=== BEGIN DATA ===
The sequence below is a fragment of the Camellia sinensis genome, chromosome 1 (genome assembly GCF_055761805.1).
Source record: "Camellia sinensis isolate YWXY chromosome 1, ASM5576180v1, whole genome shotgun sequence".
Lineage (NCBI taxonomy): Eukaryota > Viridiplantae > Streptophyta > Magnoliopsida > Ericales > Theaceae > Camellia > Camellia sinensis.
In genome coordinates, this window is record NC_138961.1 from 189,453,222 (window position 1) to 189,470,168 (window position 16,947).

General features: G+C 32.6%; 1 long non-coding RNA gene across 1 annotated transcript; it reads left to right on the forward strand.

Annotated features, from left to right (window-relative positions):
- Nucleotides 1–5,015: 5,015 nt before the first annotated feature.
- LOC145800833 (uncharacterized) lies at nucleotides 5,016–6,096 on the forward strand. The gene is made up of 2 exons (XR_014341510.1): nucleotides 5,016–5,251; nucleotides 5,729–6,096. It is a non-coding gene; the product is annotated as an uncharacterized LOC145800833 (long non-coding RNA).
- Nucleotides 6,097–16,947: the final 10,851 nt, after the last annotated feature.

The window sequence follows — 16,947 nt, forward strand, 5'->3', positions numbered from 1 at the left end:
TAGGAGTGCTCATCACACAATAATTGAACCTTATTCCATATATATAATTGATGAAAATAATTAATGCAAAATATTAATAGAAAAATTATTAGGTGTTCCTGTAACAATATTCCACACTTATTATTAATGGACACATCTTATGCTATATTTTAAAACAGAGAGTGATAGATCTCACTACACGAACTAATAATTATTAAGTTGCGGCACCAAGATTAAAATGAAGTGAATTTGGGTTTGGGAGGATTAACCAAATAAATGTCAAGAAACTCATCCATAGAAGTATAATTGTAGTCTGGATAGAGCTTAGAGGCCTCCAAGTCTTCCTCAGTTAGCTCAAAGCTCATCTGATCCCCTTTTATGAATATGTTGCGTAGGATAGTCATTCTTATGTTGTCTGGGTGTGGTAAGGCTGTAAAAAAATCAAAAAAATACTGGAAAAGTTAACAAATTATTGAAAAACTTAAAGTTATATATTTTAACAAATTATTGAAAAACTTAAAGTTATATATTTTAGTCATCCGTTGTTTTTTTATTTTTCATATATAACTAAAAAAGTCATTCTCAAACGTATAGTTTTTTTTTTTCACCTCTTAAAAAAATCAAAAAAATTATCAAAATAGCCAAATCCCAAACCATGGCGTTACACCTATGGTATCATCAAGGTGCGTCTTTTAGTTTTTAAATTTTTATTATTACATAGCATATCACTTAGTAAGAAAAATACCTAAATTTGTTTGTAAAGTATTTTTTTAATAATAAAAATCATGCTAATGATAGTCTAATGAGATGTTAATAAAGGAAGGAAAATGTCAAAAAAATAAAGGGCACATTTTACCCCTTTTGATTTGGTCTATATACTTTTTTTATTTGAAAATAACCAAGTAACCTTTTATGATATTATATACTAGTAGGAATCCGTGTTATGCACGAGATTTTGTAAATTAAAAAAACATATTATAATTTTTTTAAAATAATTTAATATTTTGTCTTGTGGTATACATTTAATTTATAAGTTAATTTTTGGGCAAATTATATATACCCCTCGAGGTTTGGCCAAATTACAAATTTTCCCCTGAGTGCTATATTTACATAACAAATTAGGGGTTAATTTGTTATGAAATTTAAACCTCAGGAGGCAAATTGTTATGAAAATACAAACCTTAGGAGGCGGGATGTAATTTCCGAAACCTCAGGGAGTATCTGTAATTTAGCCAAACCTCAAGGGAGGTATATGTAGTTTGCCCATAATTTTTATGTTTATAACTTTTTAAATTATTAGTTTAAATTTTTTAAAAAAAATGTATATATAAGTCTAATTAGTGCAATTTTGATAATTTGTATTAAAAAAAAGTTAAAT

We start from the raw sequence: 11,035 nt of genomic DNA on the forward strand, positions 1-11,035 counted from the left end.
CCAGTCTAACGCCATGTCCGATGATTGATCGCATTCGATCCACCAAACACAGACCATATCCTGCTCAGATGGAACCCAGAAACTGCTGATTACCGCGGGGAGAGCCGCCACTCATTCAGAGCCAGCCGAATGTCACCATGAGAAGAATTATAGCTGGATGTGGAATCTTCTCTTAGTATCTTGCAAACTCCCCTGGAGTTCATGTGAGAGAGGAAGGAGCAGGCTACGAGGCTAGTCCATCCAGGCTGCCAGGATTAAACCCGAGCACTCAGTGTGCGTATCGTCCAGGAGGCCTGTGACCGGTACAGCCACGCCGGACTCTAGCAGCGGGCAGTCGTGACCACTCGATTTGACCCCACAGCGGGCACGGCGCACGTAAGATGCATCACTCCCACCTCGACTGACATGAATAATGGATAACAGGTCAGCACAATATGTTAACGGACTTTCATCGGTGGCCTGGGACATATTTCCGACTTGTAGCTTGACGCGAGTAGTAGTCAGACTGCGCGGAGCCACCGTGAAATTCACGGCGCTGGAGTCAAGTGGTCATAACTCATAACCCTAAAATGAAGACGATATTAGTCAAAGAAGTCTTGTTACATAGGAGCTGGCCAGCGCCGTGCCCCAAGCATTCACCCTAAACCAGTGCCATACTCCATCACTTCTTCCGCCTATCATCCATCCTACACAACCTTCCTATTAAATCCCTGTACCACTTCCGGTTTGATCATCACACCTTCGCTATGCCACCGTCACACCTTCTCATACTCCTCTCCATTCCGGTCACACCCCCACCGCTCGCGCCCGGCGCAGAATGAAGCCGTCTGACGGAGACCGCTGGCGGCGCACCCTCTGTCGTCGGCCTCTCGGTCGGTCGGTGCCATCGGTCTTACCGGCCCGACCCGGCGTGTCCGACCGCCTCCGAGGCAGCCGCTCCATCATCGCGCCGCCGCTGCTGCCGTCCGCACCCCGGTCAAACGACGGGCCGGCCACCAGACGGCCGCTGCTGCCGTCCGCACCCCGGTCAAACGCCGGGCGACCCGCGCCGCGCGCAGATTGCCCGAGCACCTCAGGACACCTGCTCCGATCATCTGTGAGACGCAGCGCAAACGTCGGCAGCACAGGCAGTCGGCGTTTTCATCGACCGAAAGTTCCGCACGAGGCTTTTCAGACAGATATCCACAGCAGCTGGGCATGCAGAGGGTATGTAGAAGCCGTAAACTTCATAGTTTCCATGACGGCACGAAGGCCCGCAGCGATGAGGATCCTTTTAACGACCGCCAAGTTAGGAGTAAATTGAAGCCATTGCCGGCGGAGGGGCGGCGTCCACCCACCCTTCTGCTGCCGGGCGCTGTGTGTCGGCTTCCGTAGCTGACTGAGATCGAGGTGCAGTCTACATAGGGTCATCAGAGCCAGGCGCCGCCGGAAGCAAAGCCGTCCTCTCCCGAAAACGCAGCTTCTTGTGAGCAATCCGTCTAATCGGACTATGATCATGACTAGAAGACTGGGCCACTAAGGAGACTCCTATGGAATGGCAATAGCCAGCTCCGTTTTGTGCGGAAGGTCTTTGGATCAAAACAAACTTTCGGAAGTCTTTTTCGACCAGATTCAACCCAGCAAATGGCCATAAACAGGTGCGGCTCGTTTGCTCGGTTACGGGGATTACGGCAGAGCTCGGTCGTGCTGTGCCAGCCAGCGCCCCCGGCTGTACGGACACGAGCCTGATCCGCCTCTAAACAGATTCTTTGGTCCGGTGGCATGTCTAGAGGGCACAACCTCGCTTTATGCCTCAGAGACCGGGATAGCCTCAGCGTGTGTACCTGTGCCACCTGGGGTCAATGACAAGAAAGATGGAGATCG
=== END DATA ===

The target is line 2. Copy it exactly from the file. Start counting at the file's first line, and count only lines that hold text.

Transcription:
Source record: "Camellia sinensis isolate YWXY chromosome 1, ASM5576180v1, whole genome shotgun sequence".